Trade Protectionism Revisited - Background, Outcomes, and Analysis

By Abboushi, Suhail | Competition Forum, January 1, 2008 | Go to article overview

Trade Protectionism Revisited - Background, Outcomes, and Analysis


Abboushi, Suhail, Competition Forum


EXECUTIVE SUMMARY

World trade has been growing faster than world GDP and benefiting countries with free trade policies. Yet, governments continue to impose traditional and innovative trade protections, and justify their policies by claiming that trade restrictions protect national interests. Research studies actually show that protectionism is harmful and produces negative outcomes. The real reason behind protectionist policies is domestic politics and government yielding to pressure from interest groups who stand to benefit from protectionism affecting their industries.

Keywords: Free Trade, Protectionism, Economy, Employment, Partisan Politics.

INTRODUCTION

The 2008 Index of Economic Freedom published by the Heritage Foundation ranks the United States of America as the fifth freest economy in the world. A dimension in the Index is the extent to which international trade is free of government interference. In this regard, while not top ranking, the US is a world leader and champion of free trade, and this has been so for decades, especially after World War II when the US government made free trade part of its foreign policy to promote political cooperation and stability. US government commitment to free trade, however, has not been without occasional but repeated patterns of protectionism that interfere with free trade and cause negative consequences domestically and internationally. More recently, protectionist sentiments in the US seem to be surging again as manifested by the many bills before the Congress that aim to curtail free trade in different industries and with different countries. Congress has also been stalling on debate and ratification of free trade agreements that the Administration had laboriously negotiated with key trade partners in Latin America and Asia. Even presidential candidates in 2008 have been promising to open existing trade agreements to re-negotiate measures that are more restrictive. Furthermore, Congress is putting the final touches on a $300 billion Farm Bill that is proving to be the "costliest in history" and that WTO trade partners consider the main obstacle to completing the Doha Round of multilateral trade negotiations (Gordon and Cho, 2008). AU this while the rest of the world is moving forward and negotiating free trade agreements (FTA) with or without the United States. There are currently 380 FTAs worldwide and the United States is a member of only about ten. This is reason for concern considering that about half world trade takes place within FTAs (Trading without America, 2007). This renewed surge in protectionism is an occasion to revisit the subject matter to understand trade protectionism, its consequences and rationale.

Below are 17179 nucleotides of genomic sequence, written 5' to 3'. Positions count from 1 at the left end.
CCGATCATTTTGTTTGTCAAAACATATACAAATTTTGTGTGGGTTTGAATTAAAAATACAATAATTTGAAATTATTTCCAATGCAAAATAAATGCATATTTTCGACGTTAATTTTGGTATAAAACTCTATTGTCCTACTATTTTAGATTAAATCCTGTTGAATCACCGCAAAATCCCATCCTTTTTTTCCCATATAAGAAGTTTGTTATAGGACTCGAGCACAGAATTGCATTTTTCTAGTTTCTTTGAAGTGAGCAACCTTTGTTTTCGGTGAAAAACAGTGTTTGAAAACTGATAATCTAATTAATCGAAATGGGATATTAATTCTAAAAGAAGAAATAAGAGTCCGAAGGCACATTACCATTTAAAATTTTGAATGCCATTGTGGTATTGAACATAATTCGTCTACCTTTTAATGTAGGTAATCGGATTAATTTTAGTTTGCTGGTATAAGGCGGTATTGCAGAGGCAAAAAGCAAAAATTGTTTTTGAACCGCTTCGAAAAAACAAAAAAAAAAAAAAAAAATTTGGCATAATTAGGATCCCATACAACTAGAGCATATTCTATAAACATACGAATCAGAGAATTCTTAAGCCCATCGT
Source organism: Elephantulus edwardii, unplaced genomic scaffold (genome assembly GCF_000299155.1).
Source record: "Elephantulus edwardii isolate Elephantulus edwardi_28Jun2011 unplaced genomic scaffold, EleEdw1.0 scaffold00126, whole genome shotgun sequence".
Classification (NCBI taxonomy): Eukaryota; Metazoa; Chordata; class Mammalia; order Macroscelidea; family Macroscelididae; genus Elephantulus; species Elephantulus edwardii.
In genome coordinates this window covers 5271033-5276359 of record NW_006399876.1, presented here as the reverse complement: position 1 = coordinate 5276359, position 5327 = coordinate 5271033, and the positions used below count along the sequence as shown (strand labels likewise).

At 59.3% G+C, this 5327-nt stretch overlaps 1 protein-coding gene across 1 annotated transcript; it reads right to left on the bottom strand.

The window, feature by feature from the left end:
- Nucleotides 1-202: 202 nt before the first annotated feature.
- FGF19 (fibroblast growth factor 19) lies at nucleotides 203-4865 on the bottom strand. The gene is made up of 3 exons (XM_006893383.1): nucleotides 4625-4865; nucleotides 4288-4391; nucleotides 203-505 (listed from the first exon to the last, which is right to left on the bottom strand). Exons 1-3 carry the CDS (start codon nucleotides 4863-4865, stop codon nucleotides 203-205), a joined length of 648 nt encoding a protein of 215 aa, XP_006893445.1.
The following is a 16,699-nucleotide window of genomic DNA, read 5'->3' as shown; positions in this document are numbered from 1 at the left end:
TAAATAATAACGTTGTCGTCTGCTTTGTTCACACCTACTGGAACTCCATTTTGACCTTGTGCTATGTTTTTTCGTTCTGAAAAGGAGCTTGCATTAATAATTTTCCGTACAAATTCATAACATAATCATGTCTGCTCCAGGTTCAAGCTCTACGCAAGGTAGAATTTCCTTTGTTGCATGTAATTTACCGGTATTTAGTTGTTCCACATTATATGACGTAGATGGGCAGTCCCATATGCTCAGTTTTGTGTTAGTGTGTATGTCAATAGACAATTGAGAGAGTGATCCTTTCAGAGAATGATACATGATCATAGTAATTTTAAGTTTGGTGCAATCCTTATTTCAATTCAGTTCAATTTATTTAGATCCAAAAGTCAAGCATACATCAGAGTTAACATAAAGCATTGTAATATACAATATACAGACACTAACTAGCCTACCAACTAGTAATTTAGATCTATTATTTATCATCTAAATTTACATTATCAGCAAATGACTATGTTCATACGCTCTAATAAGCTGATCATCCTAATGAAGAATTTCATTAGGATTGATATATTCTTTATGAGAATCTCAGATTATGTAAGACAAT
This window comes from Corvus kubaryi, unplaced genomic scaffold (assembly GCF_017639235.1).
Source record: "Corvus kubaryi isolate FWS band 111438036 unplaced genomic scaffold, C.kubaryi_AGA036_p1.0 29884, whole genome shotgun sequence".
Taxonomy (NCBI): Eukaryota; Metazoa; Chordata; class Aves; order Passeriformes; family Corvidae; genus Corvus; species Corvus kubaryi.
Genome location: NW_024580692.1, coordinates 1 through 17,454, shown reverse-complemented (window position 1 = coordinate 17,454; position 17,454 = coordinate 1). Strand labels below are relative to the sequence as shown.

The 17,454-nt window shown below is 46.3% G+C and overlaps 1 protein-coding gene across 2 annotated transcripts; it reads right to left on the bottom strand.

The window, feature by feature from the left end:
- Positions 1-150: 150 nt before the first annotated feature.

TRADE

Nations of the world have been trading in goods and services with each other since the dawn of history. In modern times, and especially since the establishment of GATT, multilateral trade has flourished and produced economic prosperity and political stability among trading partners. The fruits of trade have induced every country to want to join the community of trading nations and to petition for membership in international trade organizations knowing very well that they would compromise their national sovereignty and become accountable to trade regulations drafted by delegates of foreign governments. At times, trade has not been without elusive outcomes, inadequate cooperation with regard to certain protected industries, and painful socio-economic dislocations within domestic economies. Yet, and in spite of the shortcomings, trade has advanced steadily and at times rapidly, and created an awesome outcome where the growth of world trade outpaced the growth of world economy. Table 1 shows the growth in world GDP and merchandise and service trades in recent times.

The growth of real trade, as opposed to dollar value trade, exceeded economic output by more than 4 percentage points between 1996 and 2006. …

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